Press advocates pan FTC’s suggestions to aid journalism
The Federal Trade Commission’s recent release of draft proposals to help save the floundering journalism profession hasn’t made many people happy.
The 47-page document, “Potential Policy Recommendations to Support the Reinvention of Journalism,” lays out a number of suggestions to help aid the struggling newspaper business, which, it says, is “moving through a significant transition in which business models are crumbling.”
“We seek to prompt discussion of whether to recommend policy changes to support the ongoing 'reinvention' of journalism, and, if so, which specific proposals appear most useful, feasible, platform-neutral, resistant to bias, and unlikely to cause unintended consequences in addressing emerging gaps in news coverage,” the FTC said in a June 4 press release. “We anticipate that different participants in the roundtables at which this document will be discussed will criticize some or all proposals, improve others, and add ideas of their own. The purpose of this document is precisely to encourage such additional analyses and brainstorming.”
Granting news organizations tax exemptions, allowing antitrust exemptions for publishers, expanding copyright restrictions and government subsidies for news organizations are a few of the FTC’s main suggestions.
The FTC proposals also include a nearly 5% tax on consumer electronics, including cell phones, with the proceeds going directly to public broadcasting. The FTC has offered an online forum for visitors to submit comments, criticisms and suggestions regarding the proposals.
Perhaps the most controversial suggestion involves a doctrine of “proprietary facts.” That is, a publication would “own” facts if it was the first to report them.
In a June 3 New York Post op-ed, Jeff Jarvis, associate professor of journalism at the City University of New York, wrote, “Copyright law protects the presentation of news but no one owns facts — and if anyone did, you could be forbidden from sharing them. How does that serve free speech?”
It is undeniable that the news industry is struggling. According to newspaperdeathwatch.com, nearly 20 daily newspapers have either gone online only or shut down completely for lack of advertising and funds to support themselves. But many journalists and their advocates say the FTC has crossed a line with its idea of “reinventing journalism.”
In its June 4 release the FTC took pains to say its document was merely designed to encourage new thinking. “The FTC has not endorsed the idea of making any policy recommendation or recommended any of the proposals in the discussion draft.”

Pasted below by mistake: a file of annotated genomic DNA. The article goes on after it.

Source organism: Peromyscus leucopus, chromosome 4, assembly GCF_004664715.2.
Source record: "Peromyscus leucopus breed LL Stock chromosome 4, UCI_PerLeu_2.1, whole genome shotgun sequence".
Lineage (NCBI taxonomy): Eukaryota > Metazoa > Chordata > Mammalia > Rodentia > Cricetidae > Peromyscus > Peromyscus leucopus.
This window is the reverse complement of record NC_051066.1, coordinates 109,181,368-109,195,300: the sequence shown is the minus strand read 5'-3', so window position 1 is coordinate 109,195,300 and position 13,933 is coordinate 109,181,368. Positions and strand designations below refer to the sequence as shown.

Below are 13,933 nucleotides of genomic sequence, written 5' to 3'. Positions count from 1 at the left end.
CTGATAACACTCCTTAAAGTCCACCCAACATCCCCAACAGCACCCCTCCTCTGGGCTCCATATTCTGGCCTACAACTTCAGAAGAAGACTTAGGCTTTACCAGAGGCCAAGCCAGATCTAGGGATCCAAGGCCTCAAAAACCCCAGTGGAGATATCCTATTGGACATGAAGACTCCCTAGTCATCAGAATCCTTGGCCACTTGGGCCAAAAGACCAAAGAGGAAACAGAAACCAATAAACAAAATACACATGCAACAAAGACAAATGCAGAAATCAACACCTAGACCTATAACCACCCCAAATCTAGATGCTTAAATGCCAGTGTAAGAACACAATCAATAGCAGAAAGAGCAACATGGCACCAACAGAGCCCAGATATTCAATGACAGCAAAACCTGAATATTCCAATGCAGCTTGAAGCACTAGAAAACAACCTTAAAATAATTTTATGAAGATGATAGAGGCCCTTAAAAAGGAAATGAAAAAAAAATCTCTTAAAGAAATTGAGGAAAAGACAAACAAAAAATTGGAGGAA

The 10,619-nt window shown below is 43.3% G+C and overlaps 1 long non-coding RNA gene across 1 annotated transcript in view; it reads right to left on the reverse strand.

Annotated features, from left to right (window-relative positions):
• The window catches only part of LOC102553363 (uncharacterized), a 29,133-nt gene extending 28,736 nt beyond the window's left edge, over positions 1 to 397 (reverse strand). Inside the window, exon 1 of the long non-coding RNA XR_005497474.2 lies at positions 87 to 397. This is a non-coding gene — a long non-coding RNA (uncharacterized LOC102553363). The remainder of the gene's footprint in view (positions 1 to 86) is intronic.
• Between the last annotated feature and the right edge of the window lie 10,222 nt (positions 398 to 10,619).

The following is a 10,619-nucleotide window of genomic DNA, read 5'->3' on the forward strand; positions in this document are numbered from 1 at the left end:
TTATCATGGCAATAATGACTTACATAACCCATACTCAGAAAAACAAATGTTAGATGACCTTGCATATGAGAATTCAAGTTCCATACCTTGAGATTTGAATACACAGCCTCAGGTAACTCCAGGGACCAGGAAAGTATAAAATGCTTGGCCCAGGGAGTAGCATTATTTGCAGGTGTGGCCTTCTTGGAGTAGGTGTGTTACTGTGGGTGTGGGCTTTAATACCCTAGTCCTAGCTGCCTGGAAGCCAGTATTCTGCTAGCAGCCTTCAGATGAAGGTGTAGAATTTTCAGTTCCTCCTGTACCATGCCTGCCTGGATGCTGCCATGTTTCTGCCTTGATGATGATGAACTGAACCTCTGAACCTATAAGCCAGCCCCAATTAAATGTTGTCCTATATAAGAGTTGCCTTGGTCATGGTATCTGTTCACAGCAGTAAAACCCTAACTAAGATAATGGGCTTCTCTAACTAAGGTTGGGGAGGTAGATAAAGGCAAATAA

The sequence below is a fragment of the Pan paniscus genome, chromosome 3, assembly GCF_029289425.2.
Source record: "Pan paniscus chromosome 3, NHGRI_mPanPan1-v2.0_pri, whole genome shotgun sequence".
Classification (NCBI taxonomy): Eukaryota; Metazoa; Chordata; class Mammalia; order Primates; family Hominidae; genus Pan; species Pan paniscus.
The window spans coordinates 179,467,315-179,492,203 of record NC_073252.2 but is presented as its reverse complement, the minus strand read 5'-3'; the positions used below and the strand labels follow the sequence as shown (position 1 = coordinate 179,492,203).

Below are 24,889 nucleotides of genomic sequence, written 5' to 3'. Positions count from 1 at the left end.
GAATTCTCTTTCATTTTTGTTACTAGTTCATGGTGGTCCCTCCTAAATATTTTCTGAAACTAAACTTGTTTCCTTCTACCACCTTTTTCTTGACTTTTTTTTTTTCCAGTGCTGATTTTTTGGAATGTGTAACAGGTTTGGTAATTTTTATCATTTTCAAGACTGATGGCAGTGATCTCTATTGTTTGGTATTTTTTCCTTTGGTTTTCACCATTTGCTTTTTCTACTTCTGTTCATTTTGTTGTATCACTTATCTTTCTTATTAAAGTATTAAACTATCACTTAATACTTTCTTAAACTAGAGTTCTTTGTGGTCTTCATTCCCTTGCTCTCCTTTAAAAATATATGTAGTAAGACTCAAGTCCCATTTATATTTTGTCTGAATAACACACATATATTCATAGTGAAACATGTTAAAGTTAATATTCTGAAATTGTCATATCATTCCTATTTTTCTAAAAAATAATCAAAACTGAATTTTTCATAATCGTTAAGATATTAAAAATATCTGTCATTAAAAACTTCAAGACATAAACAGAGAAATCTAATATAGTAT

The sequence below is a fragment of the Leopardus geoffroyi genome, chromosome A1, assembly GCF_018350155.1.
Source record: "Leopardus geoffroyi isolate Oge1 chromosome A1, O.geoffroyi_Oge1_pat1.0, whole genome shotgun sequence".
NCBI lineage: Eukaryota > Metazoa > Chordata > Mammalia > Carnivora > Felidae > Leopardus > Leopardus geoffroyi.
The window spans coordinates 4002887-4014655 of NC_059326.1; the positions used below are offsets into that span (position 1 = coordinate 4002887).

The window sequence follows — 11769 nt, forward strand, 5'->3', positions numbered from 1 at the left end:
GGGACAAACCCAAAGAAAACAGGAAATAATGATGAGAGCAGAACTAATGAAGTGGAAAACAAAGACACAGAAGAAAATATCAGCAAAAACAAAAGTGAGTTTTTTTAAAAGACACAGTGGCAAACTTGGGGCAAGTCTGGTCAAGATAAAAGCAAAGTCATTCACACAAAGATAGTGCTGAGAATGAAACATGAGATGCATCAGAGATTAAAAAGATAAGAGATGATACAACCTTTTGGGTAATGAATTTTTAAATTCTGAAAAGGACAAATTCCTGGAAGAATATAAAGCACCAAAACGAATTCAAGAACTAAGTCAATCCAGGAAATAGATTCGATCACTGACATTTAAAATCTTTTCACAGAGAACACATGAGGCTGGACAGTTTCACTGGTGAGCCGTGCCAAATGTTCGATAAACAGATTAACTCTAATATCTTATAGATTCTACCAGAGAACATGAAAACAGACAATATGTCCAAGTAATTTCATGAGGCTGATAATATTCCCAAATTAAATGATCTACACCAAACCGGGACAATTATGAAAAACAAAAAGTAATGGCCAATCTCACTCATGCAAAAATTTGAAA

But harsh criticism seems to dominate the suggestions the agency has received. Most respondents on the online comment forum have expressed fear of government constriction of news.
As Jason Stverak, president of the Franklin Center for Government and Public Integrity, said in a June 4 statement on the center’s website, “Expanded government influence on journalism would be disastrous to the reputation and credibility of journalists.”
Stverak went on to say journalists would not be able to report credibly on subjects that were important to people, but instead would focus on stories that the government considered priorities. Writers would inevitably shy away from stories involving scandal or corruption, he said, because of the possibility of losing government funding.
As Ed Morrissey, a contributing writer to the right-of-center blog Hot Air, put it on June 2, “This is not a document meant to salvage an independent press. It’s a road map for government control over the news.”
From many of the comments on the FTC forum, it would seem that the proposal's critics see government becoming the mama bird that feeds the helpless baby bird of journalism, but without benevolent results.
As of today, all 50 of the most recent posts opposed the notion of government interference with the news media.
One visitor, identifying herself as Theresa Lancaster of Florida, wrote, “It is not the job of the American taxpayer to save journalists … . It is not the role of the government to bring back the art of investigative journalism … the media and the government should remain distinctly separate and watchful and wary of each other. This is the intent of the Founders and a core tenant (sic) of democracy.”